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"Trans inclusion is fairness" says Rachel McKinnon ahead of Masters Track Cycling World Championships defence

“If you want to say, ‘Well, I believe you’re a woman for all of society except this massive central part that is sport,’ then that’s not fair”

Dr Rachel McKinnon has defended her right to race ahead of the UCI Masters Track World Championships in Manchester this weekend. McKinnon became the first transgender athlete to win a world title in any sport when she took the 200 metres world title in the 35-44 women’s sprint category last October.

McKinnon took silver in the 500m time trial earlier this week and set a new world best time in qualifying in the sprint earlier today.

However, she has frequently faced arguments that she should not compete in female competitions.

Earlier this year, she responded to comments made by Sharron Davies by tweeting a photo of the former swimmer, suggesting that if it were posted alongside the question "Do you think it's fair for this trans women to compete in women's sport?" a lot of people would be calling Davies a man.

"There's a stereotype that men are always stronger than women, so people think there is an unfair advantage,” McKinnon told Sky News. “By preventing trans women from competing or requiring them to take medication, you're denying their human rights."

A recent study by Sweden's Karolinska Institute suggests the impact of hormone treatment on the leg strength of women who have transitioned from being male is almost negligible.

Asked if she accepted it was possible that transgender women retained a physical advantage, McKinnon replied: "Is it possible? Yes it is possible. But there are elite track cyclists who are bigger than me.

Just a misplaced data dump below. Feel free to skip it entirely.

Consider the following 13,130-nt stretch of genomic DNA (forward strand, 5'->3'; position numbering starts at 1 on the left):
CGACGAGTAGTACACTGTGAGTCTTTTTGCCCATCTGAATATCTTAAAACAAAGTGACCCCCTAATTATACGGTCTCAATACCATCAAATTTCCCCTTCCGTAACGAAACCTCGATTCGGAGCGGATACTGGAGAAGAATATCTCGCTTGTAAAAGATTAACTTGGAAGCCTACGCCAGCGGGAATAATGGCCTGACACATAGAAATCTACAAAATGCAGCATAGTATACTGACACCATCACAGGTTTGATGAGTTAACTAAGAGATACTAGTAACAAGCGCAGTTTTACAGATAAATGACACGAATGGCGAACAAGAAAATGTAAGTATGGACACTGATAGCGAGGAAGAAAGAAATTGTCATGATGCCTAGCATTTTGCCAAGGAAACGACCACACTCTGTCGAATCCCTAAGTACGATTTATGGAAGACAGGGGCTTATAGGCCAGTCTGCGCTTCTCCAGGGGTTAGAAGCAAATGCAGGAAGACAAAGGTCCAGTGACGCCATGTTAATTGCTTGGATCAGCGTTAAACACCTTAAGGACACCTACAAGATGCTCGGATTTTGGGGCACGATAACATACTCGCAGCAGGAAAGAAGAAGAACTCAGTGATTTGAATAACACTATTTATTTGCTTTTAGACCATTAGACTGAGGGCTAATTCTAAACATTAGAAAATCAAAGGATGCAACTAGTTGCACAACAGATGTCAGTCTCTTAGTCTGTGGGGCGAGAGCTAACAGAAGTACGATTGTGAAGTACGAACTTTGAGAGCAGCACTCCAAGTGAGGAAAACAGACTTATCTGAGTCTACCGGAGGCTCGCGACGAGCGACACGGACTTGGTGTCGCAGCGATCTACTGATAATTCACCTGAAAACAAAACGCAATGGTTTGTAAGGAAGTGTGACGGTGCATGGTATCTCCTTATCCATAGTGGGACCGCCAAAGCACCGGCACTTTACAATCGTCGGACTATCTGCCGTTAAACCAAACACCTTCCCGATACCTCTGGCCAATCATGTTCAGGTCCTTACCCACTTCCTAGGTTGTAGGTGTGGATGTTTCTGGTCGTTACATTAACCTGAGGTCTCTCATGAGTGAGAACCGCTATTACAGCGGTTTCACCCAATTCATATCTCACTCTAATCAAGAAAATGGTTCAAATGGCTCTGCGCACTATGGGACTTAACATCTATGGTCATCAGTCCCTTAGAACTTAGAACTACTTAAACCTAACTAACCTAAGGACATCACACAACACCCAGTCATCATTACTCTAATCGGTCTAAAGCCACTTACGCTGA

"There is a range of body sizes and strength. You can be successful with massively different body shapes. To take a British example, look at Victoria Pendleton, an Olympic champion with teeny tiny legs.

"In many Olympic disciplines the gap in performance is bigger between first and eighth in a single sex event than it is between the first man and the first woman."

McKinnon says that sport is central to society, “so if you want to say, ‘Well, I believe you’re a woman for all of society except this massive central part that is sport,’ then that’s not fair. So fairness is the inclusion of trans women.”

Asked whether trans inclusion was more important than retaining a category for women in sport, McKinnon replied: "I think what you’re asking me is, 'Is it more important that trans people are included, than it is to retain fairness in sport?'

"My point is that trans inclusion is fairness: it is unfair to exclude trans women. This is much bigger than sport in that it's the proxy for all of trans inclusion in society. Talk of bathrooms has shifted into sport by people who don't care about sport, so I think it’s clear that this issue is bigger than sport."

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